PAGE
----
Resistance to therapy is the major hurdle in the current cancer management. Cancer cells often rewire their cellular process to alternate mechanisms to resist the deleterious effect mounted by different therapeutic approaches. The major signaling pathways involved in the developmental process, such as Notch, Hedgehog, and Wnt, play a vital role in development, tumorigenesis, and also in the resistance to the various anticancer therapies. Understanding how cancer utilizes these developmental pathways in acquiring the resistance to the multi-therapeutic approach cancer can give rise to a new insight of the anti-therapy resistance mechanisms, which can be explored for the development of a novel therapeutic approach. We present a brief overview of Notch, Hedgehog, and Wnt signaling pathways in cancer and its role in providing resistance to various cancer treatment modalities such as chemotherapy, radiotherapy, molecular targeted therapy, and immunotherapy. Understanding the importance of these molecular networks will provide a rational basis for novel and safer combined anticancer therapeutic approaches for the improvement of cancer treatment by overcoming drug resistance.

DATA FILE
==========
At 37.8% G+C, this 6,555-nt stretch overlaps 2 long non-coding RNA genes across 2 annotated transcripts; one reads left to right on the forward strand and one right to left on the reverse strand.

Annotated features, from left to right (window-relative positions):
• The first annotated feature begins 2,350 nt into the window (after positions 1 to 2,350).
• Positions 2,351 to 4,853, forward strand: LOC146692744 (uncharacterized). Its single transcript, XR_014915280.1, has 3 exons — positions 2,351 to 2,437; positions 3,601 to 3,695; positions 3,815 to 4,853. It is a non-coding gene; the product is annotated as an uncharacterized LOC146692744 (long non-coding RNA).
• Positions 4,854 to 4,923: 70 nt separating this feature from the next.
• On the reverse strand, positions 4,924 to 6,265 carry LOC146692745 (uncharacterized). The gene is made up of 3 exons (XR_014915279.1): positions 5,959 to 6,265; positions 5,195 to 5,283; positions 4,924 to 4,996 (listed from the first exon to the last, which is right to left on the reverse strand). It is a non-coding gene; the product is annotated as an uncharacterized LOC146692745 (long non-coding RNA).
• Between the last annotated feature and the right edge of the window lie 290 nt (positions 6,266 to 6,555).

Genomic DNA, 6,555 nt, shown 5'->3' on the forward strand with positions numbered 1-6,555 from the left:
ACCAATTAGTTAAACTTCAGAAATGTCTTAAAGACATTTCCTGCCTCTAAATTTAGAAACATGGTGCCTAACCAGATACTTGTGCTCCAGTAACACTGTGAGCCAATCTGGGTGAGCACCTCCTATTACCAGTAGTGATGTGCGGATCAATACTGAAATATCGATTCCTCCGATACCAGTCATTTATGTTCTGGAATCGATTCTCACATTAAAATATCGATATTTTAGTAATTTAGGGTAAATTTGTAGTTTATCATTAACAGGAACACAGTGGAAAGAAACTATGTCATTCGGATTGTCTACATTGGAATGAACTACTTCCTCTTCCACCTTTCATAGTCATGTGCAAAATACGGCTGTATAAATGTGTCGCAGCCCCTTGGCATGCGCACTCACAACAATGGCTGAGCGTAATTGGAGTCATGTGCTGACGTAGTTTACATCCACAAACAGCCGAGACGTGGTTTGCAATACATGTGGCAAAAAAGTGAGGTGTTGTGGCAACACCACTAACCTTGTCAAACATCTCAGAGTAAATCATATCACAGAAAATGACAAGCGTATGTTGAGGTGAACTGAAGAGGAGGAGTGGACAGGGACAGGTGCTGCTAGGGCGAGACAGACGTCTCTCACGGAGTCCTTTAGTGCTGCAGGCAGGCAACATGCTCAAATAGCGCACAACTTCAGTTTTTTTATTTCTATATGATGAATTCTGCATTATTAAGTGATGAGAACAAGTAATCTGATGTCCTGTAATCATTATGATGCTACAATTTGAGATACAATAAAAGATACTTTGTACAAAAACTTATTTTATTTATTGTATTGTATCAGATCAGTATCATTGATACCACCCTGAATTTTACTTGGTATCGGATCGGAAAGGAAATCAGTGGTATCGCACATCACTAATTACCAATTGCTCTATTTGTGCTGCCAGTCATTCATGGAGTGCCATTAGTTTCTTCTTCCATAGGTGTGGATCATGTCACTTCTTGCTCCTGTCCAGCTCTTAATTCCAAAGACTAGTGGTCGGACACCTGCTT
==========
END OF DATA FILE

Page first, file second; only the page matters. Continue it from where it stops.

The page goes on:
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http://dx.doi.org/10.3389/fcell.2021.650772DOI Listing
http://www.ncbi.nlm.nih.gov/pmc/articles/PMC8100510PMC
April 2021

Pretreatment F-FDG uptake heterogeneity can predict treatment outcome of carbon ion radiotherapy in patients with locally recurrent nasopharyngeal carcinoma.

Ann Nucl Med 2021 Jul 28;35(7):834-842. Epub 2021 Apr 28.

Department of Nuclear Medicine, Shanghai Proton and Heavy Ion Center, Fudan University Cancer Hospital, Shanghai, 201315, China.

Objective: Our study was to investigate the value of pretreatment F-FDG uptake heterogeneity to predict the prognosis of patients with locally recurrent nasopharyngeal carcinoma (LRNPC) treated by carbon ion radiotherapy (CIRT).

Methods: Twenty-nine LRNPC patients who underwent whole-body F-FDG PET/CT scanning before CIRT were enrolled. Heterogeneity index (HI)-based F-FDG uptake, and the PET/CT traditional parameters, including SUVmax, MTV, and TLG were assessed. Receiver operator characteristics (ROC) determined the best cutoff value, and local recurrence-free survival (LRFS) and progression-free survival (PFS) were evaluated by the Kaplan-Meier method and log-rank test. And the predictive ability was evaluated by the ROC curve. Cox analyses were performed on LRFS and PFS.